Do You Give A Spit?

The coronavirus pandemic has generated waves and waves of mind-numbing statistics, a whole lot of uncertainty and advice that lasted only a little longer than a gallon of milk. Remember being told to not bring mail in the house, and that you had to wash your groceries in vinegar?

An area of stability, certainty and progress during this pandemic has come from testing.
There are two main options in testing:

  • diagnostic, commonly referred to as viral or molecular testing, which shows if a person has an active infection;
  • antibody, which shows if you have had a previous infection by detectsing the presence of antibodies specific to COVID-19.

These tests are effective but have an “ewwww” hurdle.

Viral/molecular tests require the insertion of a 6-inch long swab into the back of the nasal passage through one nostril. The swab is rotated for 15 seconds and then repeated on the other side. Results generally take a few days.

Antibody/serological need a blood sample. A finger stick usually is enough, but from a young age many people acquire a fear of needles. If you are OK with it, results are available on site.

A recent breakthough has been the approval of a saliva test. It is a diagnostic/molecular test like the nasal swab. Both the nasal swab and the saliva test use a process called RT-PCR (real time-polymerse chain reaction for you scientists) – considered to be the gold standard. Results reveal if you have the infection at the time of the test.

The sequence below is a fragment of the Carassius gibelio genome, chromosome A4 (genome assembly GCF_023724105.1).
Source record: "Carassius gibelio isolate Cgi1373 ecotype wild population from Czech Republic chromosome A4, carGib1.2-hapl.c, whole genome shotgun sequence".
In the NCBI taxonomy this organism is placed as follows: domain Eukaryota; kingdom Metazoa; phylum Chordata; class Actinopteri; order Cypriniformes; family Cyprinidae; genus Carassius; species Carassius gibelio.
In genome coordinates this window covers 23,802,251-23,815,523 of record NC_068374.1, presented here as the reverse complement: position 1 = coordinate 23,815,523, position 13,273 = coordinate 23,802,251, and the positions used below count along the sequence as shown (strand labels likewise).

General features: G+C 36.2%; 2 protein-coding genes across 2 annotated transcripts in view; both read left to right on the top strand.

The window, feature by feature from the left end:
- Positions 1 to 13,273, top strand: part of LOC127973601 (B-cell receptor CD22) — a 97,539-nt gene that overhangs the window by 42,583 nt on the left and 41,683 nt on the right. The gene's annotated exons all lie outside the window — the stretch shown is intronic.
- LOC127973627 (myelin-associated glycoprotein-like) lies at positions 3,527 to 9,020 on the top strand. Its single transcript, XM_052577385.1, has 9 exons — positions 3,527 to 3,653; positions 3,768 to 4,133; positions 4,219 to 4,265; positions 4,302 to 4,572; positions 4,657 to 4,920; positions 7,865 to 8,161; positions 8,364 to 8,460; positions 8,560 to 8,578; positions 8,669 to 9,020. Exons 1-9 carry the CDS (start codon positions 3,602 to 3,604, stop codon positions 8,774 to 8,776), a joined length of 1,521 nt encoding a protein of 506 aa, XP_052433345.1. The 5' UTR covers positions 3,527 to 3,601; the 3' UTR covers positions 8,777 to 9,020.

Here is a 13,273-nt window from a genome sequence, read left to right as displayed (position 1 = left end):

Using saliva eliminates the squeamishness that some would feel with nasal or throat-swabbing methods.

Results are still fast: People will get their results within 24-48 hours of the sample arriving at the lab.

Qualifying for the saliva test is based on your risk, location, symptoms, potential exposure and other factors.

There is no fear pitch here: Statistically, the coronavirus will not kill you or even make you severely ill, although individuals with risk factors such as advanced age or underlying immune issues must obviously be more careful. Managing your risk and being tested as needed is a good citizen thing to do.

It’s like pulling over for an ambulance. We’re helping out someone else – we don’t even know who that person is – and we don’t question doing it.

Please don’t be the reason someone weaker than you has to fight this battle.

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